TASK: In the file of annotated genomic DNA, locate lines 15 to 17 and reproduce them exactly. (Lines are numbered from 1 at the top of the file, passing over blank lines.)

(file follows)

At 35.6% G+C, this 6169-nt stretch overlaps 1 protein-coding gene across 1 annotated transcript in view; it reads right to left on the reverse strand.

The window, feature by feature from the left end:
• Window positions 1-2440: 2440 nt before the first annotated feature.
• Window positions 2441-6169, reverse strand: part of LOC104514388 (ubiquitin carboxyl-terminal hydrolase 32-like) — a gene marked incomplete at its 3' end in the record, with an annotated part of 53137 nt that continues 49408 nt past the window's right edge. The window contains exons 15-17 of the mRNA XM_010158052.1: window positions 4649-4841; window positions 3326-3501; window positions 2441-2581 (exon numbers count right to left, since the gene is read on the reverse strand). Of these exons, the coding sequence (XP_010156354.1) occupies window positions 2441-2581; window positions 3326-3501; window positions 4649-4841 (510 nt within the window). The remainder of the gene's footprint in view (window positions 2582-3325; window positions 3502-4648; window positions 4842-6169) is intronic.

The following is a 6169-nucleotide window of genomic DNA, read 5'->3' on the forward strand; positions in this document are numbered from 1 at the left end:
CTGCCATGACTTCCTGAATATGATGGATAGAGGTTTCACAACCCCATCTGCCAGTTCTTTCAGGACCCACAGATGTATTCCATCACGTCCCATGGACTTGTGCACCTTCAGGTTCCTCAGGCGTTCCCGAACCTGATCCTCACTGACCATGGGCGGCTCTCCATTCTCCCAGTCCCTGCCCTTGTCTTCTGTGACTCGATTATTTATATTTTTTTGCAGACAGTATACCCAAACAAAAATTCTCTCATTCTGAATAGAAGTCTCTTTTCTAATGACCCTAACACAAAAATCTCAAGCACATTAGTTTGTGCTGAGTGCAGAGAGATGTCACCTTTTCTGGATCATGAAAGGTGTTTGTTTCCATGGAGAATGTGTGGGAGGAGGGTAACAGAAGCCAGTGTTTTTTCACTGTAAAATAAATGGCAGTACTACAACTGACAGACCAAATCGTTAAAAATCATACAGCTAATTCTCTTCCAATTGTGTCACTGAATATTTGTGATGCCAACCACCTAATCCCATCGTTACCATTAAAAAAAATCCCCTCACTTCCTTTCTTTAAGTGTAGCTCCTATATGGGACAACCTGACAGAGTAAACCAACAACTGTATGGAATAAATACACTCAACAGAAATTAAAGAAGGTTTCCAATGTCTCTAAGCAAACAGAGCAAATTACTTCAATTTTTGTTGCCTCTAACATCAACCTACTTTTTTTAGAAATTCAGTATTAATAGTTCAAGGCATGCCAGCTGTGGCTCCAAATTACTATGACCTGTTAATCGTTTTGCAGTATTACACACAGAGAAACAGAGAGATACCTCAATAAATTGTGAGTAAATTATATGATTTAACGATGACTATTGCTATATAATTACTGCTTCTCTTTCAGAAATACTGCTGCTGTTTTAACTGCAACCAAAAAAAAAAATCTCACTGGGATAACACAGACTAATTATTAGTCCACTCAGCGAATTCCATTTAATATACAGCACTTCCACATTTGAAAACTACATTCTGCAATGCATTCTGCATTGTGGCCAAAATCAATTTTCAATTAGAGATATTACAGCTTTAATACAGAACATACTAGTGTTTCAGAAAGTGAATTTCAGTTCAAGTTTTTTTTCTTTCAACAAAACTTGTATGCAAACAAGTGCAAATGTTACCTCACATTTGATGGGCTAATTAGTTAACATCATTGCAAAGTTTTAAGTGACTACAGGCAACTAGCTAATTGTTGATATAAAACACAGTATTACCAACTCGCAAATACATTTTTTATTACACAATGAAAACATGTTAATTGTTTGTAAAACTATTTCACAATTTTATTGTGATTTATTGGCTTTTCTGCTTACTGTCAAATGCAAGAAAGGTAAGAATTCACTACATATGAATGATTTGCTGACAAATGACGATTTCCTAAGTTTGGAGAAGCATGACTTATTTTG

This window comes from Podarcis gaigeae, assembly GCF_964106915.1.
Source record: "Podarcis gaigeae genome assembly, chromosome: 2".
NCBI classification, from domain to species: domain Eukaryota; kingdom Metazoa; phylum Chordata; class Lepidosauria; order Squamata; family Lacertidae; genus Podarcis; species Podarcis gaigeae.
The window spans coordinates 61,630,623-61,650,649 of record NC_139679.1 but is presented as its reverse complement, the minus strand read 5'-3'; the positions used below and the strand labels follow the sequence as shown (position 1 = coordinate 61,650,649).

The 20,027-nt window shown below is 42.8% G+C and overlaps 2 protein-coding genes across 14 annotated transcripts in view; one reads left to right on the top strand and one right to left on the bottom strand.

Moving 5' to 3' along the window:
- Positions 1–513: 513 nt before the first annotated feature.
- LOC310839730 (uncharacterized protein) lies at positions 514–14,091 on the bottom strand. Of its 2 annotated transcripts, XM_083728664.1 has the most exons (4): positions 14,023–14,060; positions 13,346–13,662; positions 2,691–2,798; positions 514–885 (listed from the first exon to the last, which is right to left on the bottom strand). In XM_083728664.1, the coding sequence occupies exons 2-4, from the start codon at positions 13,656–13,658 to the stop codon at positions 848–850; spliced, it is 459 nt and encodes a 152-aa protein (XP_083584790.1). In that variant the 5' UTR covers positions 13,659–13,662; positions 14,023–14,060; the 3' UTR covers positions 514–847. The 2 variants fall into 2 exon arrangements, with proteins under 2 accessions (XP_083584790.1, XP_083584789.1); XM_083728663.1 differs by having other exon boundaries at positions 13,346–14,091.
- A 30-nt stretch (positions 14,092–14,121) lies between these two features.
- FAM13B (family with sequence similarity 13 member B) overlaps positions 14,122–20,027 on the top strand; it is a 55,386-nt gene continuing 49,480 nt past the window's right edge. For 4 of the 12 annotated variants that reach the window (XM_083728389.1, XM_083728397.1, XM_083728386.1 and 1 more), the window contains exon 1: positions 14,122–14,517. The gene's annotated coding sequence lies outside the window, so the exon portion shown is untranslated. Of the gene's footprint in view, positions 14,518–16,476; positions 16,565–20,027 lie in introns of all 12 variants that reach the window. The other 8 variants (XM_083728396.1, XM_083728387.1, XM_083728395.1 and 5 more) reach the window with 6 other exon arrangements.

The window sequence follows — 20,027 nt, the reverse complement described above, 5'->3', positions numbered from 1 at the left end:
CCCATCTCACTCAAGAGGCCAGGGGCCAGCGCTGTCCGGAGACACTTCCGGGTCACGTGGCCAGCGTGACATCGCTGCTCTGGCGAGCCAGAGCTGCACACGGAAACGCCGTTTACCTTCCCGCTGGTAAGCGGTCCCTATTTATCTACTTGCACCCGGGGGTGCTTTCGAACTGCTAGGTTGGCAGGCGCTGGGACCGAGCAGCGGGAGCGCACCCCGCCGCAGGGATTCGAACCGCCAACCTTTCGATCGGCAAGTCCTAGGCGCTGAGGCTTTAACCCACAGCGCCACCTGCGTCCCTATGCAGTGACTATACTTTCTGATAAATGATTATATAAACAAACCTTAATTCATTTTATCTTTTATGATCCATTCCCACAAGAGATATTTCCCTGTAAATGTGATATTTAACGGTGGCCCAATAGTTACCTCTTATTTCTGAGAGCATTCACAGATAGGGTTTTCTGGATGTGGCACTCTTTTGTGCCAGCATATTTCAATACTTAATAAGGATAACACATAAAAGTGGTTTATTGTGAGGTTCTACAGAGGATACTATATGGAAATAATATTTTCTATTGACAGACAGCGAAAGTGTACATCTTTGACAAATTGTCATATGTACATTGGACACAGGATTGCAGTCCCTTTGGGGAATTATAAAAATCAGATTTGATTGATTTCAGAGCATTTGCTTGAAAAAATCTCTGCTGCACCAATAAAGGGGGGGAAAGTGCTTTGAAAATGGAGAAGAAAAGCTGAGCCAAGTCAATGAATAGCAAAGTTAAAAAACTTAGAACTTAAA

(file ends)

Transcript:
- A 30-nt stretch (positions 14,092–14,121) lies between these two features.
- FAM13B (family with sequence similarity 13 member B) overlaps positions 14,122–20,027 on the top strand; it is a 55,386-nt gene continuing 49,480 nt past the window's right edge. For 4 of the 12 annotated variants that reach the window (XM_083728389.1, XM_083728397.1, XM_083728386.1 and 1 more), the window contains exon 1: positions 14,122–14,517. The gene's annotated coding sequence lies outside the window, so the exon portion shown is untranslated. Of the gene's footprint in view, positions 14,518–16,476; positions 16,565–20,027 lie in introns of all 12 variants that reach the window. The other 8 variants (XM_083728396.1, XM_083728387.1, XM_083728395.1 and 5 more) reach the window with 6 other exon arrangements.

The window sequence follows — 20,027 nt, the reverse complement described above, 5'->3', positions numbered from 1 at the left end: